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Monsanto’s absorption into Bayer is now official. As with all corporate mergers and acquisitions, there is some bad that comes along with the good. 

In this case, Bayer is gaining glyphosate (Roundup) and XtendiMax (dicamba) and all the lawsuits that will become part of the history of these two important weed control products.

Bayer’s Aug. 16 announcement that it has met the divestment requirements of regulators and had begun integrating Monsanto into its operation would have been perfunctory had it not been for references to the on-going legal headaches with glyphosate and dicamba. In the announcement, Bayer found it necessary to make reference the $289 million dollar judgement a California jury imposed on Monsanto for causing cancer to a gentlemen who testified he had twice been drenched with the product.

Bayer also acknowledged that because of regulatory restrictions surrounding the Monsanto takeover, it did not have access to detailed internal information about Monsanto’s dicamba business. 

The company said, “Today, however, Bayer also gains the ability to become actively involved in defense efforts in the glyphosate trials and any other legal disputes, such as potential claims for damages in connection with the product dicamba.”

In today’s vernacular, Bayer will have to “lawyer up.”  But that is business.

What will happen with glyphosate and dicamba will be determined by a different set of minds, viewpoints and principles within the Bayer corporate philosophy. Nothing may happen, or a lot could happen. It depends on the value the new owner places on the chemistry and patents. 

Charles Benbrook, an expert witness for the plaintiff in the recent glyphosate trial said, “I suspect and hope they will rather quickly add genotox and cancer warnings to their Roundup labels and material safety data sheets, as well as their websites and promotional material.”

That would be a serious step for any company to take after years of Monsanto’s complete denial of any chance that glyphosate is carcinogenic. Bayer’s corporation counsel will be busy defending the thousands of lawsuits pending against glyphosate and at some time may decide settlement with plaintiffs is the cheaper way out.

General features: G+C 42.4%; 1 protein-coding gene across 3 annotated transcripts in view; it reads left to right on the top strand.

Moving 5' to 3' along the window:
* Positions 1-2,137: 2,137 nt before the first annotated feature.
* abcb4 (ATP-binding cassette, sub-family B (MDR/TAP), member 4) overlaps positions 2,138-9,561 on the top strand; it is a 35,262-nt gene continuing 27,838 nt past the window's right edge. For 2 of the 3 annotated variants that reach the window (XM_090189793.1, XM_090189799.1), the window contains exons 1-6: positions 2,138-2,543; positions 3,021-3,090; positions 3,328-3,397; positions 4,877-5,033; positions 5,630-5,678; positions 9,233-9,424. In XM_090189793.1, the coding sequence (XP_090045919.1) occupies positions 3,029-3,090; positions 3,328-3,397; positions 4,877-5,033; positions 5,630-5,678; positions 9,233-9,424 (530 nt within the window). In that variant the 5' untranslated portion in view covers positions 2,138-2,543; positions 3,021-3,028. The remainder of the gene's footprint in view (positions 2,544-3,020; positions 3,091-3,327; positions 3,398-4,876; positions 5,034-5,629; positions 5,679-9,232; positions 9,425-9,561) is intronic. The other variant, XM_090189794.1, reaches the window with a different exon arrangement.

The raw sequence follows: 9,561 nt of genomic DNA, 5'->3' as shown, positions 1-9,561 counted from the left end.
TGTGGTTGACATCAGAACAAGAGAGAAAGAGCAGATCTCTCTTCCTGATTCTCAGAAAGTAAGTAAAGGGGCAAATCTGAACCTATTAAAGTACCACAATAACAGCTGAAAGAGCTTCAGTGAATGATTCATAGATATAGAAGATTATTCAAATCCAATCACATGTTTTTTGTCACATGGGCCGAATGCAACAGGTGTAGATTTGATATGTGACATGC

On a parallel track is the newer formulation of the old herbicide dicamba, which remains an effective weed control agent, but may need some adjustment in the formulation to ensure it stays in the field in which it was sprayed. The new “low volatility” formulations have not prevented it from wandering, and the U.S. Environmental Protection Agency, any day now, will determine whether to allow its use during the 2019 growing season and beyond.

Many farmers with serious weed issues hope the answer is yes, but somewhat surprisingly last week Sonny Beck and Harry Stine said they hoped the EPA would ban dicamba use during the growing season. Beck and Stine are the CEOs of two respectable seed companies that bear their name and wield considerable clout in the seed trade.

In communication with the EPA last week, both said their seed fields had been damaged by errant dicamba. Beck said he worried that continued problems with the chemical could give the agriculture sector a bad reputation among consumers. Stine said, “I’ve been doing this for 50 years and we’ve never had anything be as damaging as this dicamba situation. In this case, Monsanto made an error.”

For Bayer, lawsuits are reality, not just a Stine-Beck novel.

Stu Ellis is an observer of the Central Illinois agriculture scene. In addition to his weekly column, you can view his “From The Farm” and “Harvest Heritage” reports on WCIA 3 News.

 

 

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